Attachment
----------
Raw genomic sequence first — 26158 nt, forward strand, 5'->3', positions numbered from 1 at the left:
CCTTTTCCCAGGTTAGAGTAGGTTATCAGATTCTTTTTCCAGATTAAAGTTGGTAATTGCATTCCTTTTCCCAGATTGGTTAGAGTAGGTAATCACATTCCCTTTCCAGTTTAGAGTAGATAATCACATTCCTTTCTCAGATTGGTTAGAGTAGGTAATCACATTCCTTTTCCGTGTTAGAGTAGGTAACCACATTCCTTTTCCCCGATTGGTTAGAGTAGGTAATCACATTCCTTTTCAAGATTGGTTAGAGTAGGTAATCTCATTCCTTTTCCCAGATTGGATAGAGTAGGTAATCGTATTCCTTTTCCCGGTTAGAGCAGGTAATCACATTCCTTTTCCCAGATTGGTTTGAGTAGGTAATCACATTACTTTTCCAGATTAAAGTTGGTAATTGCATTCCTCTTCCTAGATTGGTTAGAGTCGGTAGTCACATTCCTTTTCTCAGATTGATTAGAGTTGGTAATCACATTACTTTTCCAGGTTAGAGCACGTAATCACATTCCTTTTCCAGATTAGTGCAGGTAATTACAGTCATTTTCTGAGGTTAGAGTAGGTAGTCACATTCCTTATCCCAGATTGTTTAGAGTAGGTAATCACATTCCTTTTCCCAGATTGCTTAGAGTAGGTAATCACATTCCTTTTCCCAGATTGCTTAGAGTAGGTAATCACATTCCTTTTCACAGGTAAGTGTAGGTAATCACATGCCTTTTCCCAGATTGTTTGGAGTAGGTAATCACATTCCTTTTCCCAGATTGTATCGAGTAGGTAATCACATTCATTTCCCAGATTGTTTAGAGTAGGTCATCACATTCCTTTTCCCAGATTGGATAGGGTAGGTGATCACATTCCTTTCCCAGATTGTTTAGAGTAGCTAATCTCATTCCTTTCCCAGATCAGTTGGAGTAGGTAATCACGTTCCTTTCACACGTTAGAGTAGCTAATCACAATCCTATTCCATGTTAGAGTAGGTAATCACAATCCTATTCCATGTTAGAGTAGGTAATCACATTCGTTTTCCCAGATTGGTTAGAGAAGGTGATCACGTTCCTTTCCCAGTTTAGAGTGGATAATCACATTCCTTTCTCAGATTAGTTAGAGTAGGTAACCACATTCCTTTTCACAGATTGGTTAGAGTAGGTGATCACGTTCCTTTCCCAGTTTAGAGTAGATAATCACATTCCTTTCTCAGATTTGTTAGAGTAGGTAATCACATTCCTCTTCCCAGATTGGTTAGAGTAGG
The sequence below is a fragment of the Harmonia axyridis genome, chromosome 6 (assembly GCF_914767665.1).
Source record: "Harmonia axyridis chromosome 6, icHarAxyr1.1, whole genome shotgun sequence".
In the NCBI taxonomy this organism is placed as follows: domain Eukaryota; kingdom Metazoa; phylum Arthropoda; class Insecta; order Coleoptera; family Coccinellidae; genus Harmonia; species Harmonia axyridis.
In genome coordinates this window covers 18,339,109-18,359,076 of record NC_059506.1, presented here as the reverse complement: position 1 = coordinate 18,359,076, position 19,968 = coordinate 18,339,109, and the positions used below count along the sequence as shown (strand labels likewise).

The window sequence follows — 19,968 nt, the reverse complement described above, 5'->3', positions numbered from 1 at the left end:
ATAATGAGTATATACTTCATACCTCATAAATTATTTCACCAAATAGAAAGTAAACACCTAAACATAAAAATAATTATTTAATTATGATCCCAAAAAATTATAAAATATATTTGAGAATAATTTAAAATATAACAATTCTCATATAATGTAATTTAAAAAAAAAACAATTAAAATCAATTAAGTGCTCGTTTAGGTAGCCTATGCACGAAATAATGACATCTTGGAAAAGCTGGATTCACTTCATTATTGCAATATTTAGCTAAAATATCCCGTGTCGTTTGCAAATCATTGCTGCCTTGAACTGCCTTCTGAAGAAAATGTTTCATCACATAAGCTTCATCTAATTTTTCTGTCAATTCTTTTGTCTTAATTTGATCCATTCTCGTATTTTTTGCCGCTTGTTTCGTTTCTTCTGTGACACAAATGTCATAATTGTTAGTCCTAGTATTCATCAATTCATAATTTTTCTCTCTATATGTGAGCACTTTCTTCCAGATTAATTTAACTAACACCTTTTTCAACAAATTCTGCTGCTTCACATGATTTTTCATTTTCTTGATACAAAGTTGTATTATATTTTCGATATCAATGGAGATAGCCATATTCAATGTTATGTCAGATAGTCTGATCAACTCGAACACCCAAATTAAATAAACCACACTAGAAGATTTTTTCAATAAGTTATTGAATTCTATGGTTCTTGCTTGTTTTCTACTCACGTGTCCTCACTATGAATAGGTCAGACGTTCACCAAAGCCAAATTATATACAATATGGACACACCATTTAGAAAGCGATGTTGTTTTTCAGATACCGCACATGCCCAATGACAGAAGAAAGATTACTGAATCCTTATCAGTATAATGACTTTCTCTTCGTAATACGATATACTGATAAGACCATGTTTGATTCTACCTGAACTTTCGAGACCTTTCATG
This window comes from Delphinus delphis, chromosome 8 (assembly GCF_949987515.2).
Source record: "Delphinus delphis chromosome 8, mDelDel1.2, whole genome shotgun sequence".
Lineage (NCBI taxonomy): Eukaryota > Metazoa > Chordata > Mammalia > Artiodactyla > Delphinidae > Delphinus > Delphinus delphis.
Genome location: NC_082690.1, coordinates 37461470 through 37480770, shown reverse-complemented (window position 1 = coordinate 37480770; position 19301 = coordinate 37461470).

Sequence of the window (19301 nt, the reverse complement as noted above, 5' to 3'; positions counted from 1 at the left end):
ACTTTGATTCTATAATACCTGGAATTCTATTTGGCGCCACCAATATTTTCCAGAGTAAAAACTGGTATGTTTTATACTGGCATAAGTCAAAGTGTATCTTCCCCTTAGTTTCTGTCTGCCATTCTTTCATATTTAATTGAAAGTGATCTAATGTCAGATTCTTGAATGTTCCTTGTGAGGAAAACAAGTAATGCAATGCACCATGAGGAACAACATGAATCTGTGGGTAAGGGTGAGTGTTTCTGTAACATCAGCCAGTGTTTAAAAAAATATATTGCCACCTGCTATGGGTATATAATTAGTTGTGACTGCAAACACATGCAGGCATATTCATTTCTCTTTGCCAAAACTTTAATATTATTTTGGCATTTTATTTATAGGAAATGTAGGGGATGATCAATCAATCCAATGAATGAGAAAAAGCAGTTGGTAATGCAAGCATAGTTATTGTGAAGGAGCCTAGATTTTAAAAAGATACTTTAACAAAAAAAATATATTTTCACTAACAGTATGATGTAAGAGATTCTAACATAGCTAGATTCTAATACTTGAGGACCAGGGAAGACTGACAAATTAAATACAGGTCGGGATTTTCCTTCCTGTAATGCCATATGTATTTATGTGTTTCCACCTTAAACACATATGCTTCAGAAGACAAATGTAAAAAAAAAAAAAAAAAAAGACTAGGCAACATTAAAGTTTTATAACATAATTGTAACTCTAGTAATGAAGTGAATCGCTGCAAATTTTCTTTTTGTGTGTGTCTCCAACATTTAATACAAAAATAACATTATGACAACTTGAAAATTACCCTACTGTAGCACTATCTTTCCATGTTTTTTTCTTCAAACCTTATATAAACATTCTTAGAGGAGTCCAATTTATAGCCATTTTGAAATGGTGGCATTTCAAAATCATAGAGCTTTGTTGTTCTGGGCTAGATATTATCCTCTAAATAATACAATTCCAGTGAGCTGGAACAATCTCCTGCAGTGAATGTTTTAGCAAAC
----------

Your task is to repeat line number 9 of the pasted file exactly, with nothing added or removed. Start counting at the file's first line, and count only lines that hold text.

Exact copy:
This window comes from Delphinus delphis, chromosome 8 (assembly GCF_949987515.2).